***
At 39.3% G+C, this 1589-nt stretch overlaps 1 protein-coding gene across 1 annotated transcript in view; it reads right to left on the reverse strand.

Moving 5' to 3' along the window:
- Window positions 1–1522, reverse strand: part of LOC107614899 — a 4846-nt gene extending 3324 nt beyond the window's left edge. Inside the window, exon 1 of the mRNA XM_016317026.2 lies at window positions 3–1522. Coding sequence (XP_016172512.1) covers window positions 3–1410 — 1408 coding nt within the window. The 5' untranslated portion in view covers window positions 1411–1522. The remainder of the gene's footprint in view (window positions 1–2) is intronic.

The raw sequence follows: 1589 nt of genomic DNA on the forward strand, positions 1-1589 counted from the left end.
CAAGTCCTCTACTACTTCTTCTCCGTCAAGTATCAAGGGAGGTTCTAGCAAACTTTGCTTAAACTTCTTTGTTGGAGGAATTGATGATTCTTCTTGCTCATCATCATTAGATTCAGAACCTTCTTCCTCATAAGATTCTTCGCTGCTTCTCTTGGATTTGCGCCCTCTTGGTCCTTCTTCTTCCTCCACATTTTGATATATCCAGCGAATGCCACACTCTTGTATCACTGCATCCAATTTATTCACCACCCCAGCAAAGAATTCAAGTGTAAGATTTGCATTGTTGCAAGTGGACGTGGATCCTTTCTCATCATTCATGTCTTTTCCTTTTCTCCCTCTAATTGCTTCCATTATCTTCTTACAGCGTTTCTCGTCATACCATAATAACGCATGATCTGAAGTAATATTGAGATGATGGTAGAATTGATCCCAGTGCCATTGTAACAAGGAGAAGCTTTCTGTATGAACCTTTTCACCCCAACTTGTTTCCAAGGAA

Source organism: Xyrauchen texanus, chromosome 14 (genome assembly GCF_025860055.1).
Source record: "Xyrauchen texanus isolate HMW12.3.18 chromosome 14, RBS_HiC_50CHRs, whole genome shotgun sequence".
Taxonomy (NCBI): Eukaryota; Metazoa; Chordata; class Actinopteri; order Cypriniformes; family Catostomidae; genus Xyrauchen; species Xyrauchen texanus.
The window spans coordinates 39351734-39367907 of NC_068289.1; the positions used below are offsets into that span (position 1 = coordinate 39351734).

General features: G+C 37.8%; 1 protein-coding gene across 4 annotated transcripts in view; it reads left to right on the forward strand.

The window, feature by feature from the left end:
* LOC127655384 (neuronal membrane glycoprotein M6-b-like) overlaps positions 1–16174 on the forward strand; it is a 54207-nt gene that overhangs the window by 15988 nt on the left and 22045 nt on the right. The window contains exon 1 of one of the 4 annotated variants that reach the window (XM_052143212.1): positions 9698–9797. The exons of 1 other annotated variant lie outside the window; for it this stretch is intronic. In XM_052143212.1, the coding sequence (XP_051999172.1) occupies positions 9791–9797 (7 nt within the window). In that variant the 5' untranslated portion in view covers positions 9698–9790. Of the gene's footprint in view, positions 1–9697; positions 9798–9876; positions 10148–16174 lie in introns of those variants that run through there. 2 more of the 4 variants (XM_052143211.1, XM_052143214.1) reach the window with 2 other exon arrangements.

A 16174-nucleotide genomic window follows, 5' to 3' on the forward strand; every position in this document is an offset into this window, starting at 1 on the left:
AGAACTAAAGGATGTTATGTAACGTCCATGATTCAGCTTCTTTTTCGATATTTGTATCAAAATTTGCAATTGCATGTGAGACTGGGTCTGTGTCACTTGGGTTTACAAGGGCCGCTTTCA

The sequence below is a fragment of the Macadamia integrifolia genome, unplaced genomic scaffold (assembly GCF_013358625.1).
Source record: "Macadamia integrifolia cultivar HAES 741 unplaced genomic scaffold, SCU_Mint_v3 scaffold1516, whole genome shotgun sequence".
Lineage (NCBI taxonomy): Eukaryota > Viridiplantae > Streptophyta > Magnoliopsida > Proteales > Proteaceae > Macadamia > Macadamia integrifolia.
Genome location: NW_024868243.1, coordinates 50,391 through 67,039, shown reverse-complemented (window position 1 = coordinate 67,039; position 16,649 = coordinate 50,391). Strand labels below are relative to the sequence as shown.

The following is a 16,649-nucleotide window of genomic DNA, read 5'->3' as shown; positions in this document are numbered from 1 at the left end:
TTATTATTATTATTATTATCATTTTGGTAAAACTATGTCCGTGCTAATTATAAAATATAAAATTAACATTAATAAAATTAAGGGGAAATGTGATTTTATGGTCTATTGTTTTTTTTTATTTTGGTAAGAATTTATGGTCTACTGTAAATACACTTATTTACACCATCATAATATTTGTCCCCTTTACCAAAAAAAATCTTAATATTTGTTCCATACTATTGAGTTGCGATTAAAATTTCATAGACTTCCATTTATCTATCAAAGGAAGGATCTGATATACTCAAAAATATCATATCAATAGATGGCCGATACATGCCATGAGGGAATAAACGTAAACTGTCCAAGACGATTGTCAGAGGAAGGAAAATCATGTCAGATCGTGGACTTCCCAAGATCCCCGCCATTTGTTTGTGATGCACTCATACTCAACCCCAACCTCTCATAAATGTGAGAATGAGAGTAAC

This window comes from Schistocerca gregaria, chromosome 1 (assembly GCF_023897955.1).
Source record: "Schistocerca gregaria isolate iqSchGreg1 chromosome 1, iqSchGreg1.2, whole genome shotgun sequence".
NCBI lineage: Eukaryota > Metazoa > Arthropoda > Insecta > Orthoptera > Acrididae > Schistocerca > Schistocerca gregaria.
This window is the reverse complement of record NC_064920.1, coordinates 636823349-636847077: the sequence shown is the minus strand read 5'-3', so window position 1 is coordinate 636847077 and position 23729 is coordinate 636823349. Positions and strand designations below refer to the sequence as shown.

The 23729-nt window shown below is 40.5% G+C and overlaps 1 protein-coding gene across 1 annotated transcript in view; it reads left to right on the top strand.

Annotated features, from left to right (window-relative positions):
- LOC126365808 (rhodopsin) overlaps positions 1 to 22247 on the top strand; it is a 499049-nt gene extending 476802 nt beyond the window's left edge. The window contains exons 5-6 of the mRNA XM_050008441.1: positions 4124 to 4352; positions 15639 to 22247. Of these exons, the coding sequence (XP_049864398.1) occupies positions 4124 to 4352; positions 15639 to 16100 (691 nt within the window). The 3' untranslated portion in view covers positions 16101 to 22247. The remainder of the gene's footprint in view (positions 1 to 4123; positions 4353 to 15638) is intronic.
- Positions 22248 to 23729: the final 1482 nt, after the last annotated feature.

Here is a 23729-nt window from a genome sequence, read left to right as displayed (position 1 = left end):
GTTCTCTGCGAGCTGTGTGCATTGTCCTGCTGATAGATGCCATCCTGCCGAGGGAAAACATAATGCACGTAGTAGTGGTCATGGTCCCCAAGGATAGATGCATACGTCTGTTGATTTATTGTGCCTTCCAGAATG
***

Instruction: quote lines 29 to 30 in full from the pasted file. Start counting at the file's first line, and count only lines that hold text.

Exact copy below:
Here is a 23729-nt window from a genome sequence, read left to right as displayed (position 1 = left end):
GTTCTCTGCGAGCTGTGTGCATTGTCCTGCTGATAGATGCCATCCTGCCGAGGGAAAACATAATGCACGTAGTAGTGGTCATGGTCCCCAAGGATAGATGCATACGTCTGTTGATTTATTGTGCCTTCCAGAATG